When is Lying Commended?

January 25, 2010 at 4:06 pm | Posted in Theology | Leave a comment

          I have hesitated posting this, because it could be rather controversial, and it could be easily misunderstood.  I am not claiming to have the definitive answer to this issue.  But the question does come up, so, as a Bible expositor, I can’t avoid it.  When is lying commended in the scriptures?  That is an interesting question I thought about last week in my reading.  Lying is condemned almost always in the Bible, however there seem to be some exceptions.  Namely two incidences: the story of the Israelite midwives Shiphrah and Puah is the first exception (Exodus 1:15-21 which I read the other day), and Rahab of Jericho is the second (Joshua 2).

          Commentators sometimes go to great lengths to explain why the lies of these three women were sinful and how they were not commended for their lies but for something else.  Now I don’t claim to be smarter than the commentators, however, it seems pretty clear to me that they were commended, not in spite of their lies, but for their lies – or at least the lies were a significant part of the actions that were commended.  In the first case, the women disobeyed the king of Egypt because they feared God, and when questioned about it, they lied.  Both before and after telling us they lied, the text commends them for their fear of God.  The most obvious reading is that the lies they told were somehow a part of fearing God and doing what he desired.  And so “God was kind to the midwives . . . And because the midwives feared God, he gave them families of their own.” (20-21)

          In the second example, Rahab lied to the king of Jericho about the spies being in her home; they were there and she said they were not.  “The king of Jericho sent this message to Rahab: ‘Bring out the men who came to you and entered your house, because they have come to spy out the whole land.’  But the woman had taken the two men and hidden them.  She said, ‘Yes, the men came to me, but I did not know where they had come from.  At dusk, when it was time to close the city gate, the men left.  I don’t know which way they went.’” (3-5)  Then later, after she confessed her faith in the God of the Hebrews, they promised to spare her life.  “‘Now then, please swear to me by the LORD that you will show kindness to my family, because I have shown kindness to you.’ . . . ‘Our lives for your lives!’ the men assured her.  ‘If you don’t tell what we are doing, we will treat you kindly and faithfully when the LORD gives us the land.’” (12, 14)  Notice that he condition for them dealing kindly with Rahab is that she not tell what they were doing.  In other words, if she would continue the lie she just told (this is reiterated in v.20).  Later we learn that Rahab would be spared because she hid the spies, and had she not lied, they would not have been hidden (6:17 and 6:25).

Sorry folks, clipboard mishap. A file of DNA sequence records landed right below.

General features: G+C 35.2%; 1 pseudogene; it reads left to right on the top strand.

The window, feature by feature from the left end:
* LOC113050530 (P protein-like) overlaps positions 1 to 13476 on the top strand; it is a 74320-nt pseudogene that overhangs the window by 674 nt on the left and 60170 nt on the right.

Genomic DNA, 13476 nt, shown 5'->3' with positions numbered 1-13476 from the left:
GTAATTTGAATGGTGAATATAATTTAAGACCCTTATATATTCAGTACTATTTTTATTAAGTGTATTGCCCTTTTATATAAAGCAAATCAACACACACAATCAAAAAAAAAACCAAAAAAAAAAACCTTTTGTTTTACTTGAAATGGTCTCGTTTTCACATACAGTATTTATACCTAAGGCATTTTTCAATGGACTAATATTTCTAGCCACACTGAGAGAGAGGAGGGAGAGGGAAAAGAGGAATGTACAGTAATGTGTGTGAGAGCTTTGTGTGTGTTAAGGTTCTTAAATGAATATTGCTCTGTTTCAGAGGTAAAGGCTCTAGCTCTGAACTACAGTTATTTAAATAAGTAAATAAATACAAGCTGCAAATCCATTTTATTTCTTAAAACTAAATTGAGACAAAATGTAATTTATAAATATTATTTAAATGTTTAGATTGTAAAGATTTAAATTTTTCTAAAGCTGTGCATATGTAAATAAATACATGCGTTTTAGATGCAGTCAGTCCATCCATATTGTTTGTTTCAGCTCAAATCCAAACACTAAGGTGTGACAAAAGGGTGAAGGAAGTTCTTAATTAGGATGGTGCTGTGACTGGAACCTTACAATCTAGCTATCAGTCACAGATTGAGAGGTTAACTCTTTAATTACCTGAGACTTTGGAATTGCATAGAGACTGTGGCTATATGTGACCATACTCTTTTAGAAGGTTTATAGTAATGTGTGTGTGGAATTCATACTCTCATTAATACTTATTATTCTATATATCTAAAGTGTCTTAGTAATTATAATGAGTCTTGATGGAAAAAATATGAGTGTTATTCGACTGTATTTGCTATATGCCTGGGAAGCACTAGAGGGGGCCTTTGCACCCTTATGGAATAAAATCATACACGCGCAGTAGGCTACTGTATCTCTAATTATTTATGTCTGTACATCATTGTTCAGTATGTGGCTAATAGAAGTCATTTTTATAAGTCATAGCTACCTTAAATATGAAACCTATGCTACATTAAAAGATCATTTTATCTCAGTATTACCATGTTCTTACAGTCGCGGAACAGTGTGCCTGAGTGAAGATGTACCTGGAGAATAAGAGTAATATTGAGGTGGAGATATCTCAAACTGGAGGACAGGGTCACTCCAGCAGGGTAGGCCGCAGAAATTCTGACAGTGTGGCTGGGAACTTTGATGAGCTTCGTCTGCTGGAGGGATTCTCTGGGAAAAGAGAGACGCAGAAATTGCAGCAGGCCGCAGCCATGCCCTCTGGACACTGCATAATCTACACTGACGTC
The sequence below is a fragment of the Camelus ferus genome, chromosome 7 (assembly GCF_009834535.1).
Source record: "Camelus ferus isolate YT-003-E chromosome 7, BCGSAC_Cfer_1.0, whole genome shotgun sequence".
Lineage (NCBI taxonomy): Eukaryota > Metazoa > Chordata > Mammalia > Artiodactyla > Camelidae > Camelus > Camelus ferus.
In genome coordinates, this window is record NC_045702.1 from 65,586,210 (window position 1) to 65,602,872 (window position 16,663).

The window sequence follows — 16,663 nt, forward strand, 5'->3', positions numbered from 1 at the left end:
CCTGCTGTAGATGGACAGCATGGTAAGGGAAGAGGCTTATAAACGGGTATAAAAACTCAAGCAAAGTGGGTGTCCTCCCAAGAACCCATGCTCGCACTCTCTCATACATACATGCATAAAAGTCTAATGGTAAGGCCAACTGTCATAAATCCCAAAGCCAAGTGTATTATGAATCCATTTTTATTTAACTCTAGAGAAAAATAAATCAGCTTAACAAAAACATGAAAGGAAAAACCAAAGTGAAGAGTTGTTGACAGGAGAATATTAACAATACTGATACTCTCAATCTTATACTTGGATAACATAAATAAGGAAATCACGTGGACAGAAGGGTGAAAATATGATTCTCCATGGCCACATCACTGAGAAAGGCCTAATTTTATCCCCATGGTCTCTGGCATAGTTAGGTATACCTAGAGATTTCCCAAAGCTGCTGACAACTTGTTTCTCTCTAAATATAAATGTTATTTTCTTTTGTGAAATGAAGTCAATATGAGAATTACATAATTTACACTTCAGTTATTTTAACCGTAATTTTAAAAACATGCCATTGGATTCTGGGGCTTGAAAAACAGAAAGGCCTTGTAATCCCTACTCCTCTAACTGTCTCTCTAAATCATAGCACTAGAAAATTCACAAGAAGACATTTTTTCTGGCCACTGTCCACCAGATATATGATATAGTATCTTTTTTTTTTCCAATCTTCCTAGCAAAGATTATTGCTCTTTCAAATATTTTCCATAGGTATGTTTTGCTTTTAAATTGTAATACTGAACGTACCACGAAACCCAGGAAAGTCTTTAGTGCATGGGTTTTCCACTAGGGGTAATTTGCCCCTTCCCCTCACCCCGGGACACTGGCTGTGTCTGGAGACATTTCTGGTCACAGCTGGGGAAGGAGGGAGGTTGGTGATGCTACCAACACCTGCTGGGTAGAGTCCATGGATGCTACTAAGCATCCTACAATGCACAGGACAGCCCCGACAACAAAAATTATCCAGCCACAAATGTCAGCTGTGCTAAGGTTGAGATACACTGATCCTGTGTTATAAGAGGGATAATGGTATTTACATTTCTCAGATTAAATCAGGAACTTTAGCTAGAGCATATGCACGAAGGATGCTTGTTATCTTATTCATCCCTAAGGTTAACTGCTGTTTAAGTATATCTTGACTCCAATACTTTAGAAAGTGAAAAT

There is a third example of lying that, if not commended, is at least not specifically condemned.  That is the case of David who was fleeing from Saul and lied to get some bread for his men and for their protection (1 Samuel 21).  But this one isn’t quite so clear.

          What is common to these examples is that innocent lives were at stake, and without a lie, those lives would have been taken.  Therefore, I wonder if the correct biblical understanding would be to say that lying is always wrong, except in the rare case where innocent lives are at stake.  In those rare cases a higher principle takes over, that is the value of human life.  That is why Corrie ten Boom’s family can be considered heroes for hiding Jews in Nazi controlled Europe, when they constantly had to lie to the authorities about it.  In her case, as in the biblical examples cited, innocent lives were at stake.  The biblical principle is that God values human life.  It is the highest of his creation and deserves protection.  Now I am a terrible liar, not only because it is wrong, but because I can’t hide my lying; it shows all over my face.  But if I’m ever in the place where I have to decide between the loss of innocent lives or telling a lie, I pray to God I can lie with the best of them – for the protection of those lives.

           At this time of year, we are often reminded to celebrate the value God places on innocent life – especially intrauterine life.  Maybe these thoughts can serve that purpose as well.  And maybe some of you have better thoughts on the matter.

P.S. I am not advocating situational ethics; rather I am showing a rare example.  And I would never extend this to say that God wants us to protect human life by violating other principles that he’s laid out, like deliberately taking another life.  I can’t think of any examples of that in scripture.  Murderers of abortionist seem to believe this way.  The only exception I see in the scripture is lying when approached on the matter.  It is never retributive, only protective.  Vengeance belongs to God.

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